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To Fight Malnutrition, Gallup Is Asking the World What It Eats

There are no data that tell us exactly what people across the world are eating and how that is affecting their health, making it difficult to put together policies to fight malnutrition. A new initiative might help plug this data gap.

Written by Amruta Byatnal Published on Read time Approx. 4 minutes
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The eating habits of young women in Africa will be known thanks to the Gallup research.BSIP/UIG via Getty Images

We know that, worldwide, 1 in 3 people grapple with various forms of malnutrition. But we don’t know what they’re eating. There is currently no data set that tells us about people’s diets and how that is affecting their health.

For years, this glaring gap has affected policies and programming. Now, a new initiative is attempting to fill in the blanks.

In the 2017 Global Nutrition Report, independent researcher Anna Herforth lays out the case for collecting data that capture diet quality. The quality of our diets is influenced by food safety, dietary diversity, the adequacy of macro and micronutrients and our diet’s ability to protect us from noncommunicable diseases.

“All are needed in all regions of the world, as bellwethers of malnutrition in all its forms,” Herforth writes in the report.

Herforth and researchers at the University of São Paulo are working with Gallup, the global polling agency, to introduce a section on diet quality into the agency’s annual World Poll, conducted across 145 countries.

Currently, practitioners have access to an indicator known as “minimum dietary diversity for infants and young children,” which USAID collects in its Demographic Health Surveys in 60 countries. This measures the proportion of children who ate food from four or more groups in the previous day, and corresponds to nutrient adequacy.

This is useful in recognizing the causes of chronic and acute malnutrition for children under 2, but it doesn’t capture the eating habits of the rest of the population. The new information coming from the Gallup World Poll will attempt to provide more insight.

“The overarching problem is that there is no comparable data across countries which is routinely collected. Globally comparable information on diet quality is needed to understand information trends that can help policy,” Herforth said.

She says it is hard to get the issue of healthy diets on the policy radar internationally, and a lack of data could be the reason. Without the numbers that show how many people do not have access to diverse and healthy diets, it is hard to put in place the correct policies to target malnutrition.

The Gallup module will use an indicator from the Food and Agriculture Organization that measures the minimum dietary diversity for women of reproductive age (MDD- W).

To develop the MDD-W indicator, women between the ages of 15 and 49 are asked whether they have consumed at least five out of 10 defined food groups the previous day or night.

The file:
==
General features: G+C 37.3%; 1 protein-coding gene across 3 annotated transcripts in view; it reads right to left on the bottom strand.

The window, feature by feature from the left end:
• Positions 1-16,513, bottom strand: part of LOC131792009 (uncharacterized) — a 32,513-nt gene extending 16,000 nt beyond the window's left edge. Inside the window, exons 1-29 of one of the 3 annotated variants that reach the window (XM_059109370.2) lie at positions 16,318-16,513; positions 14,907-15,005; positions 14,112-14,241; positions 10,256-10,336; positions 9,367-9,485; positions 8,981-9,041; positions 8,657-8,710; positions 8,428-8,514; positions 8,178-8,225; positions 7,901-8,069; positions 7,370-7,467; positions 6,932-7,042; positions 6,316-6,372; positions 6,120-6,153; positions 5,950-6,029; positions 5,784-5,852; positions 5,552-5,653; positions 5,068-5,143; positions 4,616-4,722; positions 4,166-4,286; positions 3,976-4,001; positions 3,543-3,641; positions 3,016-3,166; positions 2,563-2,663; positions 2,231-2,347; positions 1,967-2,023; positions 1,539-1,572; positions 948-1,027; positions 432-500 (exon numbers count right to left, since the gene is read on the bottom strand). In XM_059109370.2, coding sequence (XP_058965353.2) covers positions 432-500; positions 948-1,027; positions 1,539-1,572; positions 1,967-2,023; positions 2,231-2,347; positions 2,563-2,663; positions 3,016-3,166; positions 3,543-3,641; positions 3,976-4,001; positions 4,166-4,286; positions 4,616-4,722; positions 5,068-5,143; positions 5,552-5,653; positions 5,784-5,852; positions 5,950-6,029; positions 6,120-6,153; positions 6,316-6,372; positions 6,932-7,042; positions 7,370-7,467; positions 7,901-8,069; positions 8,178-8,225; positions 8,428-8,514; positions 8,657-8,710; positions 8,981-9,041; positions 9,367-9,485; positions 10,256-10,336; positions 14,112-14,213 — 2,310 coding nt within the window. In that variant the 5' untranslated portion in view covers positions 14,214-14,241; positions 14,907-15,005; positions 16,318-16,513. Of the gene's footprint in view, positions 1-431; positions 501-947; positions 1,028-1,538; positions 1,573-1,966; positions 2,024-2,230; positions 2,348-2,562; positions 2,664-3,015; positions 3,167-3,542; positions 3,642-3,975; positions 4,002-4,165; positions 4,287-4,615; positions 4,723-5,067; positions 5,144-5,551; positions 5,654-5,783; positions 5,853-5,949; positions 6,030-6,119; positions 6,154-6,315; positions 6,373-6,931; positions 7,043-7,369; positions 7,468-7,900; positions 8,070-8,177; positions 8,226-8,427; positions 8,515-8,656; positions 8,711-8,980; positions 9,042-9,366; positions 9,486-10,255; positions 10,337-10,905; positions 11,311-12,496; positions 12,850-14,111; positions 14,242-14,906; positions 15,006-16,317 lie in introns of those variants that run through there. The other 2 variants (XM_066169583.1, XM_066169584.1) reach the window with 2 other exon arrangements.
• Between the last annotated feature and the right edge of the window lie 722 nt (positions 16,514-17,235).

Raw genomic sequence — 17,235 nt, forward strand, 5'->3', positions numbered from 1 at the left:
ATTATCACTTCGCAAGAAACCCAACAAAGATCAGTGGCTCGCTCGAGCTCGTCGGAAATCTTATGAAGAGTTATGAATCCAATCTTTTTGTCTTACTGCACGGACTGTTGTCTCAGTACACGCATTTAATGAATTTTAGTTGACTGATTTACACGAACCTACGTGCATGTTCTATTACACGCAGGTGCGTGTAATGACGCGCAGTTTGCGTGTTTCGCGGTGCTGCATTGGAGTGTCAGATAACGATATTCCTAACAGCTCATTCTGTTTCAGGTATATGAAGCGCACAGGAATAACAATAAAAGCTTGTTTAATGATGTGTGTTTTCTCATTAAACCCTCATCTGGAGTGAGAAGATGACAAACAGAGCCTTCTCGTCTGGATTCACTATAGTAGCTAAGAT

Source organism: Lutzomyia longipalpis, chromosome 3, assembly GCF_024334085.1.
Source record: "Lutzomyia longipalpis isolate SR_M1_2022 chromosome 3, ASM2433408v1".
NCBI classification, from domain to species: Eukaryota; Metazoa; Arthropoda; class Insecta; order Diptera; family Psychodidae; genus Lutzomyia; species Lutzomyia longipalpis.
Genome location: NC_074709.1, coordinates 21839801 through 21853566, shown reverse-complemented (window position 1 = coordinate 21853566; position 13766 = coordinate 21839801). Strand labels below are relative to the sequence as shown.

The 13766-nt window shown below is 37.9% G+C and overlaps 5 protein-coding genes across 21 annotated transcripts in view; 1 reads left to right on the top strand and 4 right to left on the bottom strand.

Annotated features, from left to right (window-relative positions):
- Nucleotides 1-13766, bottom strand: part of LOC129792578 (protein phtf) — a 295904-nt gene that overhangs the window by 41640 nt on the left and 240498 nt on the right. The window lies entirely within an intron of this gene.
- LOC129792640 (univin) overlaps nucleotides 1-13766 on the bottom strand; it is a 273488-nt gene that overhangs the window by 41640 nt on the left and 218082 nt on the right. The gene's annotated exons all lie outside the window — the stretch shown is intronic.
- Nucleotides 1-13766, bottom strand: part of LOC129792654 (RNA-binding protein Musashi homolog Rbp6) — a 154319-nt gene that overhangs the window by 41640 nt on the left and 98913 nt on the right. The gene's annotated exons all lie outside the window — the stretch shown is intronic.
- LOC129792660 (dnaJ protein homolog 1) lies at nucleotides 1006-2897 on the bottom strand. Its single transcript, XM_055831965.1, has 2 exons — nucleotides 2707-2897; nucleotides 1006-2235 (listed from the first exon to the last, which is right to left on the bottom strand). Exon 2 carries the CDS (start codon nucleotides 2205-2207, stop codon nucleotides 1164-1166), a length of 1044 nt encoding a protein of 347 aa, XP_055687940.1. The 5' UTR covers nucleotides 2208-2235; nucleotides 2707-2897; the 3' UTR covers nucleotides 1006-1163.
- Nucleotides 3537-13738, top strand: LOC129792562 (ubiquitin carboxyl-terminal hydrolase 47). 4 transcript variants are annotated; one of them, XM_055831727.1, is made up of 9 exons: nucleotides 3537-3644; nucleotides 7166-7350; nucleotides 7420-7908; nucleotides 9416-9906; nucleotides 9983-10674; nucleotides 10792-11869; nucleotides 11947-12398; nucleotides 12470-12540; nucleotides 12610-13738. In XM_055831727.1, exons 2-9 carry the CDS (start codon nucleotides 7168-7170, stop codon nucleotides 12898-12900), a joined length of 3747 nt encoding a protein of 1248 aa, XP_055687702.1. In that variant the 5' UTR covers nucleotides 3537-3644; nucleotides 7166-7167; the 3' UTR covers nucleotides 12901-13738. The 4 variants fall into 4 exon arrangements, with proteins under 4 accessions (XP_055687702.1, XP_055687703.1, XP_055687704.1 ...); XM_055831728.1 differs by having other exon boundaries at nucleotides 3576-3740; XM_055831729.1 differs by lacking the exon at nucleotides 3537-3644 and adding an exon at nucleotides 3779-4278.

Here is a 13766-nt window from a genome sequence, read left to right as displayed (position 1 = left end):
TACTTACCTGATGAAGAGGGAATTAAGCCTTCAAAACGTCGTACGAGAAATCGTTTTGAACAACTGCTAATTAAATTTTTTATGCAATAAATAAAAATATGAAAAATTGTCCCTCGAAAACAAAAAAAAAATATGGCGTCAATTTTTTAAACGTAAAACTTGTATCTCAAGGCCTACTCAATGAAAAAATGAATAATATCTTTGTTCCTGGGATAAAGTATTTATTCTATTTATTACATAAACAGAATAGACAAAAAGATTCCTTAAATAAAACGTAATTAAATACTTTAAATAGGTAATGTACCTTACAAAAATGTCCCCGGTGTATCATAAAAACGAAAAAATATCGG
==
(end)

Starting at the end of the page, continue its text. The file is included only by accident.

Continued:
“The proportion of women 15–49 years of age who reach this minimum in a population can be used as a proxy indicator for higher micronutrient adequacy, one important dimension of diet quality,” the FAO states in its publication, Minimum Dietary Diversity for Women: A Guide to Measurement.”

The team will also develop new indicators to measure diet patterns that help stave off noncommunicable diseases.

Gallup is hopeful that, between them, these two indicators will provide the full picture of people’s diet quality worldwide.

Andrew Rzepa, managing consultant at Gallup, said research on the project will start next year.

“In order to take the indicators to every country, each of the 23 food groups have to be adapted for each of the 145-plus countries we plan to survey. We’ll start by creating a universal guide for undertaking the adaptation process. Following this, we will undertake quantitative and cognitive tests in the pilot survey in Brazil to determine how well the draft questionnaire is working,” he said.

John Hoddinott, a professor of food and nutrition at Cornell University, said the survey results will be helpful in determining who to reach, and how to focus policy.

According to him, increasingly, there is [a] belief and understanding that the nutrition of adolescent girls is very important. Malnourishment among women and their children have been correlated to the age of marriage and the number of children a woman has. “As the age of marriage is creeping up, the number of children is reducing, and these are both are good trends in countries like Bangladesh. To reach women before they have children is our last best shot at sharing knowledge and practice. This is one area where more data will be useful,” he said.

There are limitations to how much the data can tell us about the implication on malnutrition, due to the restricted sample sizes of the Gallup World Poll. But once the framework is globalized via Gallup, it will be made available publicly. Then the onus will be on individual countries to incorporate the indicators into their own national and regional surveys.

While the data won’t be as expansive as the household data conducted by individual countries, it will give a representative sample of the effect of diet quality on their nutrition status.

Even so, Rzepa is optimistic that the data can be used in many different ways. “We hope it can be a global public good,” he said.

“Once it’s available, the data will be hugely useful to frame conversation at the global, regional and individual country level. It will represent a paradigm shift from the data black hole that we have now.”

Correction Note: The article originally stated that the project will investigate the consumption of 10 food groups across 145 countries. The project will investigate 23 food groups, not 10.

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